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Use the masculine possessive. Mon chat or Mon chien noir.

5 years ago

https://www.duolingo.com/MrSpark
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I know this discussion is a bit old, but there is so much to say ! In fact, "chat" and "chatte" is just a little example of how we (french) have a dirty meaning when we use the feminine version of a word. Here are some other examples :

Un cochon - you can talk about the animal (the pig), but it can be a dirty guy (we have the expression "manger comme un cochon" / "eat like a pig" when you've got food on your face or on the table when you eat). Une cochonne - It's a woman who can do "dirty things" in bed. You can't even talk about the animal :(

Un homme à femme - "A man for women", meaning a man who seduces a lot of women Une femme à homme - "A woman for men", meaning a woman who sleeps with a lot of men.

Un allumeur - Someone/something who lights up something (like a lighter). (Careful, we rarely use this word.) Une allumeuse - A girl who shows her body to seduce men and who wears tiny clothes, most of the time during a party (at the disco for example).

Un maître - A master, same word as in English. We also call our teacher "maître" when we're at school (before 11 years old). Une maîtresse - It can mean the same thing (for the teacher) if you are a child, but if you say it as a grown-up, "une maîtresse" is the girl you date in secret when you are married. So if your child say he has a "maitresse", it's normal. If it's your husband, you can slap him x)

Un gars - A guy, a dude (for example "Hello guys" is "Salut les gars"). Une garce - An evil woman, who will act behind your back. Most of the time it is used by women against other women.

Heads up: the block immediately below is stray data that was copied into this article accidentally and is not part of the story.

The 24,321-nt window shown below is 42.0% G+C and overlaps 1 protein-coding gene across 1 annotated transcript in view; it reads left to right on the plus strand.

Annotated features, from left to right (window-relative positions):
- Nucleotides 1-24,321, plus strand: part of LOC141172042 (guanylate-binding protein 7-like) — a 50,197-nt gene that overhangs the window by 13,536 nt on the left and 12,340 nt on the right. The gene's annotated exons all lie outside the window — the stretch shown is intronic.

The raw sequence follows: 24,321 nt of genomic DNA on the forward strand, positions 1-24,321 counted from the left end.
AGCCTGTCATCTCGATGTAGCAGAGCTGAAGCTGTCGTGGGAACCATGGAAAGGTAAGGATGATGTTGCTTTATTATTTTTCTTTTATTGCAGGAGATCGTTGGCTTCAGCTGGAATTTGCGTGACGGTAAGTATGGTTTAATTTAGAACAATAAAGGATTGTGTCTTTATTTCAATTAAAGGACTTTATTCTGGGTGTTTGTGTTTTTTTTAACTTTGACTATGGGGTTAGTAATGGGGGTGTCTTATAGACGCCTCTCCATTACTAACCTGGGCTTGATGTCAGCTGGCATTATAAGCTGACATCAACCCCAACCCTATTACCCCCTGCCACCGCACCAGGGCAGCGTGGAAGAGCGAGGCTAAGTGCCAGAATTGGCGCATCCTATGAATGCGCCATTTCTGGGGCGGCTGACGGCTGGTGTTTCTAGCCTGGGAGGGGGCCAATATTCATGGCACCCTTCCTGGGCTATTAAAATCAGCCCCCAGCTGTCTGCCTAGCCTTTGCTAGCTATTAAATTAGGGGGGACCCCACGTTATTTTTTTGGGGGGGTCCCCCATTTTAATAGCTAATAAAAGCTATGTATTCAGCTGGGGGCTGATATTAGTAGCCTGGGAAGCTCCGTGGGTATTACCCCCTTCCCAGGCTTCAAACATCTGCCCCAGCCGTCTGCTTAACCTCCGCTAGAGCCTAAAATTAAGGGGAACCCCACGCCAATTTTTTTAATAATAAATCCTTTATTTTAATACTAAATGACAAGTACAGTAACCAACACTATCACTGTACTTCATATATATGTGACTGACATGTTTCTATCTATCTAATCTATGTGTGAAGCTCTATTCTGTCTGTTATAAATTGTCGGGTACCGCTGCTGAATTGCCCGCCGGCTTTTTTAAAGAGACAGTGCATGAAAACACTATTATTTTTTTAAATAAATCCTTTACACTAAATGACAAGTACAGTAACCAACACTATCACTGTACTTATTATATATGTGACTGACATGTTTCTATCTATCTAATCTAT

Un salaud - A bastard Une salope - A whore. It's not really the same word (not the same writing), but orally it's really close. We tend to mix the two words, so you can say "salope" to a girl if you want to say "bastard" to her. It will be even more evil (eviler?).

The following ones are less popular, but you can make a joke with it easily, people will understand.

Un chauffeur - bus or taxi driver. Une chauffeuse - Sounds like the verb "chauffer", which mean "to heat". So she could be a hot girl, a girl who "heat" you :p

Un matheux - A familiar way (but not necessarily wicked) to describe someone who loves math. Une matheuse - A girl who likes to "mater" (it's a french word, but I don't even know how to write it), which means to look at the body of someone rather than his face (the breast, the but ...), like a pervert. It's also use for voyeurs.

I think this tendency of "dirtying" word in feminine comes from the fact that we use the masculine version most of the time. For example, docteur and avocat (doctor and lawyer) are the same if you're man or woman. But, well... I am a man, so I don't know how it feels to speak with feminine words :p

In the same way, there was a one man show with jokes about the "sex of word". For example, sun and good weather are masculine in french, but rain snow tempest are feminine ! Just search for "Roland Magdane la langue française", he found a lot of tricks like this :) (search for a text version to help you translating).

5 years ago

https://www.duolingo.com/JerRy_Drug

I face this problem very often. My native language is Russian, so I study English and French and I sometimes get embarassed with all that double meanings! =)

5 years ago

https://www.duolingo.com/RotBohnen
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All of us learning foreign languages have trouble with the innuendos/slang/double meanings. Some of these finer moments can take years of living within a native population to gain. Esp since you are coming from a slavic background, it might be even more difficult as opposed to a traditional English speaker now traversing into French or German.

I started my Russian a little while ago and have already been on enough embarrassed moments on a short trip this summer, not the least of which was me trying to say Nasdrovya every time I took a drink :-D